what size reel are you all finding to balance everything out? i might as well start planning everything out. :smokin:

and thank you all for your replies.
 

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crobarr said:
since we're all talking about the rod...........

what size reel are you all finding to balance everything out? i might as well start planning everything out. :smokin:

and thank you all for your replies.
I'm still trying to figure out which I like better between my Hardy Bougle 3 3/4 or my Loop Fw 6nine. The reel seat is funky looking so the Loop matches it better in my opinon...but I am a sucker for old school. That's why I can't figure out which I like better.
 

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Ed, would you please compare this Metolius and the Sage 5120

Riveraddict said:
...doublehanded rod line ratings have no relevance to singlehanded line ratings. I can tell you that the Loomis Metolius 5/6 throws just a little lighter weight of line (Skagit casting) as it takes to Skagit cast an actual singlehanded rod that is rated as an 8/9 - the 11' 3" Loomis 8/9. Would you use a singlehanded 7 or 8 for the summer steelheading that you plan to do? If so then the Metolius will work fine, except that you will probably have more fun because the rod will flex WAAAY more easily in the upper half allowing for lots of great feel on smaller fish, yet the butt section will have the power of about an 8 weight singlehander.
Ed, now that you have this great amount of time using this Metolius with your great results.

Would you please compare this Metolius to the Sage 5120, re lines, tips, skagits, casting abilities and ability to quickly and properly land a 3-5 # fish.

Thanks
Dave

PS: You did a great job on the new Rio DVD. Looking forward to seeing you at Speyorama.
 

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Redington CD 9/10 reel would probably work.

crobarr said:
since we're all talking about the rod...........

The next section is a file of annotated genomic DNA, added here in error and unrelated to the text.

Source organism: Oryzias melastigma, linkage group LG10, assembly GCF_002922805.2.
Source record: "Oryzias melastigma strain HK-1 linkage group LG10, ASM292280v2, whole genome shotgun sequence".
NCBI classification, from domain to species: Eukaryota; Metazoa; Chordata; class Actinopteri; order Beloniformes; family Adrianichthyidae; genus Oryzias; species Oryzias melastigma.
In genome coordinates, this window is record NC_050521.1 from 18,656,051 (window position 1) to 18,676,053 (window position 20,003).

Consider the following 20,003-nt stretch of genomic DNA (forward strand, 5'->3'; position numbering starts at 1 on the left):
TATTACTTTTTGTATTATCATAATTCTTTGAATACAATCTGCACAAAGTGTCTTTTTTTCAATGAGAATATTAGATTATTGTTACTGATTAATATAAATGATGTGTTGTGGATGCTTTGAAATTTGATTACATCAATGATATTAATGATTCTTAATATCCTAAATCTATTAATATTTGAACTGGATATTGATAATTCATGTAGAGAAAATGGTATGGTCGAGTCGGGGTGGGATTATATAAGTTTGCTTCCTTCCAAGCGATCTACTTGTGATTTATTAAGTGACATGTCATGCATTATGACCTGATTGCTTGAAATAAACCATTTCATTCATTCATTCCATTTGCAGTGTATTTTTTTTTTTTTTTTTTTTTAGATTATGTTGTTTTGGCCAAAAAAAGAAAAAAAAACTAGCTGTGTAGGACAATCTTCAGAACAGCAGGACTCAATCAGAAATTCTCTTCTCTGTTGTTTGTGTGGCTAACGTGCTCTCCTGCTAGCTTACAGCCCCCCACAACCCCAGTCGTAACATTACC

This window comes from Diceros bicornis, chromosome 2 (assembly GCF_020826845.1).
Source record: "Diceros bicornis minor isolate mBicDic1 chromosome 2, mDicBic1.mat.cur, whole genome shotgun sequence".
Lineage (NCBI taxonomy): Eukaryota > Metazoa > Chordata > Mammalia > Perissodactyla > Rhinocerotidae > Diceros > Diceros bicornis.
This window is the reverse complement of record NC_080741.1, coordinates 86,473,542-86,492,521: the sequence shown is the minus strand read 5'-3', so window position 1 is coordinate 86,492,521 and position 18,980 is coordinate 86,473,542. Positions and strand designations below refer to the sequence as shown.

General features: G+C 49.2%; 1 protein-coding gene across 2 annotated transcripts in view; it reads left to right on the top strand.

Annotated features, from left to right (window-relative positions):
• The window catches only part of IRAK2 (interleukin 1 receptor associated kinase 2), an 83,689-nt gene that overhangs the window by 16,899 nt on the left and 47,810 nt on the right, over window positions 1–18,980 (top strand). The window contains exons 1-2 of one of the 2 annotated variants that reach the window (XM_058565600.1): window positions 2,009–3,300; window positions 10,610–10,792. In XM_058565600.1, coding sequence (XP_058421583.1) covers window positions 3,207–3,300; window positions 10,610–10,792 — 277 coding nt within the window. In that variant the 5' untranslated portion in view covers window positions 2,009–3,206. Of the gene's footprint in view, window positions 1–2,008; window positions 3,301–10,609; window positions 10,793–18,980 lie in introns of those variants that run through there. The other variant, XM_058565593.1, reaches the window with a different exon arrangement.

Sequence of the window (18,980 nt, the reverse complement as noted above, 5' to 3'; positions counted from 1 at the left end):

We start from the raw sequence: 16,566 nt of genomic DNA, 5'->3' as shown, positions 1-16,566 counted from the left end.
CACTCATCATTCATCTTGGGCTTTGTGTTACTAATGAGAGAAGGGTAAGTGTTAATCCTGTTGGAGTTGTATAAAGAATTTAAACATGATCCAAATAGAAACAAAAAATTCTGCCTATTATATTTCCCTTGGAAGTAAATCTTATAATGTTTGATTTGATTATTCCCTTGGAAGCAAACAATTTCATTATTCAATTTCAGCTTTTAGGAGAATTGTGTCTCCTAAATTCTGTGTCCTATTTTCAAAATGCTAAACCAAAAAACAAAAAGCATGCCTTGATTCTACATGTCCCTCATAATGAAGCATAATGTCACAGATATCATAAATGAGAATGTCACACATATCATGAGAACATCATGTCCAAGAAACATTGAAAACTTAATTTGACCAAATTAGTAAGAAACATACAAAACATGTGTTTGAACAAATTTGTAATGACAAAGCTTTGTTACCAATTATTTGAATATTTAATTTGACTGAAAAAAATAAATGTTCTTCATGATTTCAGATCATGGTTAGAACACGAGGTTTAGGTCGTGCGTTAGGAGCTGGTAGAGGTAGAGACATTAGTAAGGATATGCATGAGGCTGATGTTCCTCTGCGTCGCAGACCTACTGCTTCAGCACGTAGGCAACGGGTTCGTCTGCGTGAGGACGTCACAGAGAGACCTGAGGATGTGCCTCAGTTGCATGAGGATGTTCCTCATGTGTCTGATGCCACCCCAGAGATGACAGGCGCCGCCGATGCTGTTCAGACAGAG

what size reel are you all finding to balance everything out? i might as well start planning everything out. :smokin:
Santa bought me a Redington CD 9/10 reel. It is a perfect match with my Sage 5120 and Meiser's 5/6 Switch Rod. It should be a good match for your Metolius Rod.

It holds over a 100 yards of plain jane 20# backing and the Rio OB 10 wt Floating line. There is still room for a 7' or 12' tip or a 15' Steelhead leader and 2-3' of tippet.

The Rio OB 10 wt Floater at 425 grains works well as a Skagit line with both of the above rods, a dry fly line and for over hand casts.

CD 9/10 1.312" Silver/Black 3.7" 6.2 oz #10 250/20 $149 reel $75 Spool

Below are the Specs for the Reddington 7/8 if the 9/10 is too big:

CD 7/8 1.312" 3.47" 5.9 oz 8 wt 200 yds/20 lb

These Redington CDs are being used by some of the Striper addicted casters in the San Francisco Delta Area and the guides for single handed rods up 9/10. I will be replacing some of my older Redington and Orvis reels for Striper fishing with these reels. I plan to use a CD 9/10 with Outbound Lines and my Rio 350 Grain Striper line and my Meiser 9/10 Switch rod. The reel is several ounces lighter than my older Redingtons and Orvis BK Large Arbor. If you cast 8 plus hours for Stripers that saves a lot weight hauling and wear and tear on the arms and shoulders.
 

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balance

Hi Crobarr, glad you have brought up balance, light rods are ok but a well balanced rod is every thing. Loomis rods cast well but do not have the backbone to land fish quick,no good for returning fish. Light but powerful blanks are hard to come by. I am just starting to build rods and I will go for a slightly heavier blank and make sure it is well balanced .Correct size and shaped corks for the individual angler , using the clients reels as a starting point. DONT PAY $800 for a rod you are paying $300 for the name.

Keep looking

Brian
 

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the last post to this thread was 5 1/2 years ago ... might be a new resurrection record on the pages

the idea that Loomis rods overall don't land fish quickly is just plain silly